The primary feeling is a sense of dread. The oily scent of torches set aflame is in your nostrils, and the glint of pitchforks in moonlight appears on the horizon. You have, either accidentally or intentionally, said something that aroused the anger of a mob. Those of your friends who enjoy a good scrum send you laughing messages; those who are born afraid of such things ask quietly if you are all right. Your name is trending nationally and, amid it all, you worry it will never end.
This is an experience that too many Americans have had in the era of social media. Ideological trolls cull the postings of those they dislike trying to find the equivalent of a slip of the tongue — an intemperate joke, a poorly worded tweet — that once expressed can be screenshot and shared repeatedly, paired with demands for consequences and tagged at employers present and future. The mob clamors for disavowal. Yet their aim is not apology and forgiveness for a minor sin, but destruction and banishment from the public square. The trolls pretend they want better behavior, but their desire is for blood.
It’s easy to understand this pressure when it is targeted at the prominent. Protests outside the homes of Supreme Court justices, or harassment of conservative politicians who dine out, are crass and embarrassing, but on some level dismissible as the price of their service. This is the business they’ve chosen, after all. The expectations placed on our politicians, celebrities, media pundits, leaders of industry and the absurdly long list of “public figures” in an age of Instagram influencers and YouTube stars are naturally greater than those on the private individual — if one still exists.
When author and broadcaster C.E.M. Joad was caught without a ticket on the train from Waterloo to Exeter in 1948, his conviction for the minor offense was front page news. It effectively ended his career and drove him into hiding. One could be a popular radio philosopher, attracting all manner of controversy, but could not under any condition be fined £2 for fare dodging.
Today the rules have changed, and they apply to household names and private citizens alike. The standard for cancellation now depends more on the viewpoints expressed than the prominence of the person expressing them. Students lose scholarships over quoting rap lyrics in TikTok posts, and a discussion on a student trip led directly to the resignation last year of Donald McNeil, a prominent pandemic journalist at the New York Times. This year, it took four months of investigation to allow Ilya Shapiro to begin his job at Georgetown University’s Center for the Constitution. The college’s disturbingly-named Office of Institutional Diversity, Equity and Affirmative Action had to first pass judgment on his tweet suggesting President Biden’s decision to limit the race and sex of his Supreme Court choice was wrong — the audacity! When it became clear that the climate was so hostile that he wouldn’t be able to do his job properly, Shapiro resigned.
Such experiences are multiplying thanks in part to the anti-speech inclinations expressed by many Americans. A 2020 survey by the Cato Institute found that 50 percent of “strong liberals” — in an ironic use of the term — supported firing any business executive found to have donated to Donald Trump, while 36 percent of “strong conservatives” supported firing those who donated to Joe Biden. For all the critiques of the term “dark money” for those donors who wish to hide their identities, it is only natural to feel that such secrecy may be justified: when Brendan Eich was appointed CEO of the internet company Mozilla in 2014, his donation of $1,000 to support a proposition opposed to same-sex marriage six years earlier led to his being pushed out of the company. Never mind that the same year both Barack Obama and Hillary Clinton publicly claimed to hold the same position. Eich now runs Brave, a software company focused on privacy.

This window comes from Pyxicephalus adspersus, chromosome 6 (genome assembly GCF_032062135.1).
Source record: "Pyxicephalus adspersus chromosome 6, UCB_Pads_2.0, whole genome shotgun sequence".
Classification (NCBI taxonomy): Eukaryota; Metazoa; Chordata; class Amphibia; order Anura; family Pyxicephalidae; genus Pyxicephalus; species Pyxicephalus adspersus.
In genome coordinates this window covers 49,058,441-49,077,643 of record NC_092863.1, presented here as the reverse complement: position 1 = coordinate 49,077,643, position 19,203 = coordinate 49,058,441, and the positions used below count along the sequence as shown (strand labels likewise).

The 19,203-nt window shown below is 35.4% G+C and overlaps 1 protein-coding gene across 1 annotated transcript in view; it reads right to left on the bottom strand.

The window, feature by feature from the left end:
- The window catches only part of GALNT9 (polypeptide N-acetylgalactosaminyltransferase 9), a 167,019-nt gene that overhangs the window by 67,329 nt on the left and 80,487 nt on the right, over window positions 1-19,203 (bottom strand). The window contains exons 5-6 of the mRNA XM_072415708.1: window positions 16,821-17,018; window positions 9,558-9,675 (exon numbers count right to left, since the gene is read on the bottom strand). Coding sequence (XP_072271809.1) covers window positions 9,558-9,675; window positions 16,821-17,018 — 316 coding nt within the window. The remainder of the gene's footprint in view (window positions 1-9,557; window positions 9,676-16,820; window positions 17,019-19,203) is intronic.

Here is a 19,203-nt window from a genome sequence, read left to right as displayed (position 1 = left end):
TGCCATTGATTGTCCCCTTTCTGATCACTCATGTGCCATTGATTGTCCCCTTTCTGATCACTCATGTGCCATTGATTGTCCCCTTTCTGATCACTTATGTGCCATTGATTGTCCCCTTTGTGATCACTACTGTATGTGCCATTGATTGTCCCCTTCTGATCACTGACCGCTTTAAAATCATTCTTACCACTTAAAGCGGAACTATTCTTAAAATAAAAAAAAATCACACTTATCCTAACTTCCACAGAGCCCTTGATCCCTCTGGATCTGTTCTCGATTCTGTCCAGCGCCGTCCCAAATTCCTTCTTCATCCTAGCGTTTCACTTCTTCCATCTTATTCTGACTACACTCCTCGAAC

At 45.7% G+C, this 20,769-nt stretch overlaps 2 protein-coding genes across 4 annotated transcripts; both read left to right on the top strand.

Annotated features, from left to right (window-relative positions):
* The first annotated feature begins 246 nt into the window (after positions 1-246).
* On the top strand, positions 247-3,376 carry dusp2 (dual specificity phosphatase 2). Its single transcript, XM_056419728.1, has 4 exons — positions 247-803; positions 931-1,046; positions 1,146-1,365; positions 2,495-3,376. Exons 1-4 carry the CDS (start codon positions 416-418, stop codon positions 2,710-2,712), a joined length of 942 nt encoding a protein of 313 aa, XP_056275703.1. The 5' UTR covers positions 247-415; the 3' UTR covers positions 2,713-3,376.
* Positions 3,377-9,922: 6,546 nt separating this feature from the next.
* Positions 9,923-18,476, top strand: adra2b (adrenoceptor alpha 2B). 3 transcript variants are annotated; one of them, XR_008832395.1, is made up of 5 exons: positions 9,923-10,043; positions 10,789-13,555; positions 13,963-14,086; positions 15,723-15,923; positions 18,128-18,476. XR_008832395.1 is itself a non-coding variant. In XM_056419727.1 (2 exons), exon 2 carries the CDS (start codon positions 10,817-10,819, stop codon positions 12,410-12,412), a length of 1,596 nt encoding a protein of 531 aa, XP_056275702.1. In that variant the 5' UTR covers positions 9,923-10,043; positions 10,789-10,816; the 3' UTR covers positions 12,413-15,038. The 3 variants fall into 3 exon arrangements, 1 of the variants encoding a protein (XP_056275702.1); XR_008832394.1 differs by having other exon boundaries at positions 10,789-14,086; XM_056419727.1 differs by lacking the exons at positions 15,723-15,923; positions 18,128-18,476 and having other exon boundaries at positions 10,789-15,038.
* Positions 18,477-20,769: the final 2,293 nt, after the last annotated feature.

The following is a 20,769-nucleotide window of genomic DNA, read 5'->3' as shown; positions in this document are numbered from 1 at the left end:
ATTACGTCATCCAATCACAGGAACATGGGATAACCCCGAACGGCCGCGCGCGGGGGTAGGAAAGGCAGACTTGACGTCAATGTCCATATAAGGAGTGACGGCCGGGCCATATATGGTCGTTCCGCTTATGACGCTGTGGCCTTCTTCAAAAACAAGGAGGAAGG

One disturbing aspect of these developments is that one-time proponents of free speech are jumping ship at exactly the moment when bipartisan support is most needed. The American Civil Liberties Union, once a bastion of free-speech defense, is now more focused on drafting defamatory op-eds for actresses of middling talent. Even its own former leaders decry the ACLU as thoroughly captured by woke leftist authoritarians who seek to use the power of government to silence their political opponents.
My personal experience on this front demonstrates the absurdity of using government power in cancellation efforts. After I tweeted a joke mocking unionization efforts at a liberal media entity, leftist trolls reported me to the National Labor Relations Board, bringing a lawsuit that played out over three years at no small amount of taxpayer expense. Thanks to the efforts of attorneys at the New Civil Liberties Alliance, I won a unanimous victory at the Third Circuit Court of Appeals, which found my joke “as bizarre as it is comical.”
The same might be said of America’s rejection of the Enlightenment values of free speech. In an era when trolls use our divisions to push us toward the pitchforks, the forces of cancellation require confrontation. The laughter comes later.
This article was originally published in The Spectator’s July 2022 World edition.